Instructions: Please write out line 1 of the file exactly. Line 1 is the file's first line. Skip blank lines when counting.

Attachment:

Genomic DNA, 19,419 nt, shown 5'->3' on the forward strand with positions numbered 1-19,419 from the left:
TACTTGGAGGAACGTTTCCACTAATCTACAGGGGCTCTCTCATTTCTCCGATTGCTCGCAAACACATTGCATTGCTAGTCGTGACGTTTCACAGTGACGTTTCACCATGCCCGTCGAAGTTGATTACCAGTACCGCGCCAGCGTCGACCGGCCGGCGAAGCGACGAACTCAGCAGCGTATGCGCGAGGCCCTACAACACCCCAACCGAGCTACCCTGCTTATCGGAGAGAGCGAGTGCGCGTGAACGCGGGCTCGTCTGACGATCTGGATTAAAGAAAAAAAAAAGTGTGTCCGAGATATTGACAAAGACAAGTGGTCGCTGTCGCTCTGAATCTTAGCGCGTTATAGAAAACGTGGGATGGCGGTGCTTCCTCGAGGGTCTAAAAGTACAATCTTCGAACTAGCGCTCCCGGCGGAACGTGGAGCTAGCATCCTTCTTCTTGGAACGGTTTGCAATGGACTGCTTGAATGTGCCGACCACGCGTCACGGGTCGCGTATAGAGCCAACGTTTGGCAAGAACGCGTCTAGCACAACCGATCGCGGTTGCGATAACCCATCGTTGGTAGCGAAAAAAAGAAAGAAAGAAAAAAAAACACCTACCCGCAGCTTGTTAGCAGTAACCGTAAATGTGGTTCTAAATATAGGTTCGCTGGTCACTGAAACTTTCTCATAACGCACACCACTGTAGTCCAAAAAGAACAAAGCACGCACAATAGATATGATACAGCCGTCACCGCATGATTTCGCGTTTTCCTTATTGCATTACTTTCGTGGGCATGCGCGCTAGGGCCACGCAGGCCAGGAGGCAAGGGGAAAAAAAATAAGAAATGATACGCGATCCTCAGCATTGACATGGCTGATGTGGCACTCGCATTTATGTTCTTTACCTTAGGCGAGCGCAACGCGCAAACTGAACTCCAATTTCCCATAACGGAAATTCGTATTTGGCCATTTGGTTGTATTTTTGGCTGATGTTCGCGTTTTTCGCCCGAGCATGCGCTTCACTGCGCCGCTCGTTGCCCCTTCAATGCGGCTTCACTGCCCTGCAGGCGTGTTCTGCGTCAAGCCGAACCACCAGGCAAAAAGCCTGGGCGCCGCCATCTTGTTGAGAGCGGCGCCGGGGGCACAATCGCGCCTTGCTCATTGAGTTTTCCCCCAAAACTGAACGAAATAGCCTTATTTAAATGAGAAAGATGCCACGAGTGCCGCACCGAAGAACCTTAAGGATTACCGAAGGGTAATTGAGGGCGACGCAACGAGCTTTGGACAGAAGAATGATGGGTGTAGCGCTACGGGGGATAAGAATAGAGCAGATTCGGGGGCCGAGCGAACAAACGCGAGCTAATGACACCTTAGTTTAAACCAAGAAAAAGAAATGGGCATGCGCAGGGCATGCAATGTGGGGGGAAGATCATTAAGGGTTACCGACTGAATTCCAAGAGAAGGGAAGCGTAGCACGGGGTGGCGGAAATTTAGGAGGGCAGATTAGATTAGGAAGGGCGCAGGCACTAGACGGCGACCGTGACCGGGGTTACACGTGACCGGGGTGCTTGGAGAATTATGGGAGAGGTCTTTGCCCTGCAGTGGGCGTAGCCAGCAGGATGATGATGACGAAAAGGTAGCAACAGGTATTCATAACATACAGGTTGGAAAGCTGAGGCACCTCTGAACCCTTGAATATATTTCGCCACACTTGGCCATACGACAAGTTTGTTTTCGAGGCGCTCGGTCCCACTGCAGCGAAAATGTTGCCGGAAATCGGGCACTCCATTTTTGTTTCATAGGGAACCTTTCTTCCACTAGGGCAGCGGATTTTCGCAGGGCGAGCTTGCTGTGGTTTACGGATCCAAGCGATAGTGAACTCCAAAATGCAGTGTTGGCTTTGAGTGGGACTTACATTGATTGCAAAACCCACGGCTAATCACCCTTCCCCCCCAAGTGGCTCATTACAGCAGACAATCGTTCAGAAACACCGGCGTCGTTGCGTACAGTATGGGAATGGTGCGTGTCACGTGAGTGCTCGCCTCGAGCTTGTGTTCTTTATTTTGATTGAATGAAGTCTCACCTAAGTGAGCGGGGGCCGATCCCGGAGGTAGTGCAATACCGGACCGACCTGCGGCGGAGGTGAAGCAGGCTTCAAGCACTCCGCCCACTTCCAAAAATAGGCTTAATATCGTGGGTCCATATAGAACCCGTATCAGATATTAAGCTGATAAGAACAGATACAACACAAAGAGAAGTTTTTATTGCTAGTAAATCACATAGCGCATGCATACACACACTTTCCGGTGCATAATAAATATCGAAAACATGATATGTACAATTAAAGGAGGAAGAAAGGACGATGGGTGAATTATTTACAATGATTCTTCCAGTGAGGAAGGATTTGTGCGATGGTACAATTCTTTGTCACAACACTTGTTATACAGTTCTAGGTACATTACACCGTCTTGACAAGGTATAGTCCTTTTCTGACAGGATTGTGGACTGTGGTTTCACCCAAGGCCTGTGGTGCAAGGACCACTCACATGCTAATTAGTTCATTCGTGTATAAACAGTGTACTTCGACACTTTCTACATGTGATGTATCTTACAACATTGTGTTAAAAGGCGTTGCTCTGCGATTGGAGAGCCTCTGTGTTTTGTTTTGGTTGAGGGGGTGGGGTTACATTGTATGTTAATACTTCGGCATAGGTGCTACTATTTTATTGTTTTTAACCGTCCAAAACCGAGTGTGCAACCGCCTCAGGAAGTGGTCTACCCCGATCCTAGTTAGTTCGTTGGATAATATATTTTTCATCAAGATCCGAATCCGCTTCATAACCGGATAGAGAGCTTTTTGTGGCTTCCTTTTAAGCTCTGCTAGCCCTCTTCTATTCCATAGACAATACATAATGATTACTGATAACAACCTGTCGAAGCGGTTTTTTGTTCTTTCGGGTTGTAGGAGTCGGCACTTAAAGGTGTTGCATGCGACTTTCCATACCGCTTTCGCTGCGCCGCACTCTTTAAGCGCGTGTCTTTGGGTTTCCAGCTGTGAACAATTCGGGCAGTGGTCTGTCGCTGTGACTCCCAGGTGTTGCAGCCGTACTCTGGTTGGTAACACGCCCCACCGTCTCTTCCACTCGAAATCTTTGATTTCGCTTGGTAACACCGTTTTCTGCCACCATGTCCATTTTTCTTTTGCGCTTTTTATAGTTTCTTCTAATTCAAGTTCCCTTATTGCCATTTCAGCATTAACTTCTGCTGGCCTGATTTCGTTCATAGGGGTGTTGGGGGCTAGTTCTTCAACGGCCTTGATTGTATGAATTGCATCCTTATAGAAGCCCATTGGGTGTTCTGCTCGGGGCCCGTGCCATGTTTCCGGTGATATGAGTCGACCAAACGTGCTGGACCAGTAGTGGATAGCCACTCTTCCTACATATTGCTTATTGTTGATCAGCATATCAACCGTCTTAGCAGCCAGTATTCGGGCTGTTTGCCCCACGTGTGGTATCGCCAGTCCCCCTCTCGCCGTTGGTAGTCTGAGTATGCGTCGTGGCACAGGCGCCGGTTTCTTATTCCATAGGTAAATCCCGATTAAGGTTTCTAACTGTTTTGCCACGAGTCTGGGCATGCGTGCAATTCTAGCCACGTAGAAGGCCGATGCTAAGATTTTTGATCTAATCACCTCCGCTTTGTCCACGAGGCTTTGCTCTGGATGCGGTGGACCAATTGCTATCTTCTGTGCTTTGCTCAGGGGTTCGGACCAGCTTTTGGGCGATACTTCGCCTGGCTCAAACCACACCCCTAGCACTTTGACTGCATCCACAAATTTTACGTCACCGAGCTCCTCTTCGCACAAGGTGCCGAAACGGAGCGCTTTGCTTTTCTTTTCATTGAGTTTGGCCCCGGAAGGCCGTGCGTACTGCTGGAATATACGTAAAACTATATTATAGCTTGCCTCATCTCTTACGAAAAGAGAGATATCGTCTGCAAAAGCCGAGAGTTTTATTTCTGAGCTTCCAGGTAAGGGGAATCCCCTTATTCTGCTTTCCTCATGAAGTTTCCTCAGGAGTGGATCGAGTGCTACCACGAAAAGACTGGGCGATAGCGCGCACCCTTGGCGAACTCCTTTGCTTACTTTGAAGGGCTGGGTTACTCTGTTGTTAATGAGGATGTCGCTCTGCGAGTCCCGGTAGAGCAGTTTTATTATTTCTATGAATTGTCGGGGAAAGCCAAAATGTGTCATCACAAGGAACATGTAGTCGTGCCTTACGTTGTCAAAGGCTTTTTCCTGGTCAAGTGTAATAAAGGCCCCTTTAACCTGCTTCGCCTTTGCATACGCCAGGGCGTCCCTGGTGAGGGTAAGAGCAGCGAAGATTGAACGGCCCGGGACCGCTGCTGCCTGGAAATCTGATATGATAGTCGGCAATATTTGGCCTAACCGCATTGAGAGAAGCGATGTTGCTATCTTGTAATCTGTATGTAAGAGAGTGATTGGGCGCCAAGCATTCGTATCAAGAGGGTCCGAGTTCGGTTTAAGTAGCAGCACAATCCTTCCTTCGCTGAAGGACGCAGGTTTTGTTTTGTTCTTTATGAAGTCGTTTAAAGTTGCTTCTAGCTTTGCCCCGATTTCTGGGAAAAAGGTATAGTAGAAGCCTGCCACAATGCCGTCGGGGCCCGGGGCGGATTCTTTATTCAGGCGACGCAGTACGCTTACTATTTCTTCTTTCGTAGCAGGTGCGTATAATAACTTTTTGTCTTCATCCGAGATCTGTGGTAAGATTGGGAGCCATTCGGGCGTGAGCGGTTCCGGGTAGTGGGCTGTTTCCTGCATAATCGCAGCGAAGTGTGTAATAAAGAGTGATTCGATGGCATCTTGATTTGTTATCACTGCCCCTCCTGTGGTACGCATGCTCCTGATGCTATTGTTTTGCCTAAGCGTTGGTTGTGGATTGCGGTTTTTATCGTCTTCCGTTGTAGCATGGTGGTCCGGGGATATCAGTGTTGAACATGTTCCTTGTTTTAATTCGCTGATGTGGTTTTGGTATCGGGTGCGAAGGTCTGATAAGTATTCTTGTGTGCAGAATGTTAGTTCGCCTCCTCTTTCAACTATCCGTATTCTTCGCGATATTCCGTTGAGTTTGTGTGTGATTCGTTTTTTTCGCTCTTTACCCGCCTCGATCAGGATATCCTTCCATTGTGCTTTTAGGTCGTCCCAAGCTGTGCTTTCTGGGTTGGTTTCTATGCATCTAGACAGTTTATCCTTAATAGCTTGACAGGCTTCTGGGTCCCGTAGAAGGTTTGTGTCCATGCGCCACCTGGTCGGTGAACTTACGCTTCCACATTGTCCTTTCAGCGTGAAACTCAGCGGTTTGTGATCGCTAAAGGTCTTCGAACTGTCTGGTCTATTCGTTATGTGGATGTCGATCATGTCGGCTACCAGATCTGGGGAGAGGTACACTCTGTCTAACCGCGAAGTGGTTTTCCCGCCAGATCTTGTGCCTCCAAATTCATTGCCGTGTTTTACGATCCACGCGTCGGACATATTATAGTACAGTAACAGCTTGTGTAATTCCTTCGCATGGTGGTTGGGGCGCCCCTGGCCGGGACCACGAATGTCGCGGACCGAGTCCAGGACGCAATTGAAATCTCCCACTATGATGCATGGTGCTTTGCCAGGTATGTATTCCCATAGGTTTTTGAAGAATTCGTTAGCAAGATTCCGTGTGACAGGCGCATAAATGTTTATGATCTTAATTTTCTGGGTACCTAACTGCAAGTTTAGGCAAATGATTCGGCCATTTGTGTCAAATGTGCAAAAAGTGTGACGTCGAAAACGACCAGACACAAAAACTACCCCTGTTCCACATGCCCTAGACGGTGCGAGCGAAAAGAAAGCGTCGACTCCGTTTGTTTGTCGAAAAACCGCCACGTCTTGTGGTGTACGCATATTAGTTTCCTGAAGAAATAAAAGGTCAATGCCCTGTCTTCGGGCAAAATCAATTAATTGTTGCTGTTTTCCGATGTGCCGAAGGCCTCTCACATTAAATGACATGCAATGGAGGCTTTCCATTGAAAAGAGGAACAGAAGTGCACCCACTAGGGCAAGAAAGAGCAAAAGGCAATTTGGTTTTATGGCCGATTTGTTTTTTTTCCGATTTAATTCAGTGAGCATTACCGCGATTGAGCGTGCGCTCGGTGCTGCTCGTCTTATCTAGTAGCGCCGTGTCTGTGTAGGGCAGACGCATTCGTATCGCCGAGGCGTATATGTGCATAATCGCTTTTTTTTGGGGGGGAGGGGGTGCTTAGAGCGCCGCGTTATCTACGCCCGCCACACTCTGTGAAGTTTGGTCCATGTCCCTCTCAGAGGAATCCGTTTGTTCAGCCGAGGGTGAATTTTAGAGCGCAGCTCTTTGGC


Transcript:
Genomic DNA, 19,419 nt, shown 5'->3' on the forward strand with positions numbered 1-19,419 from the left: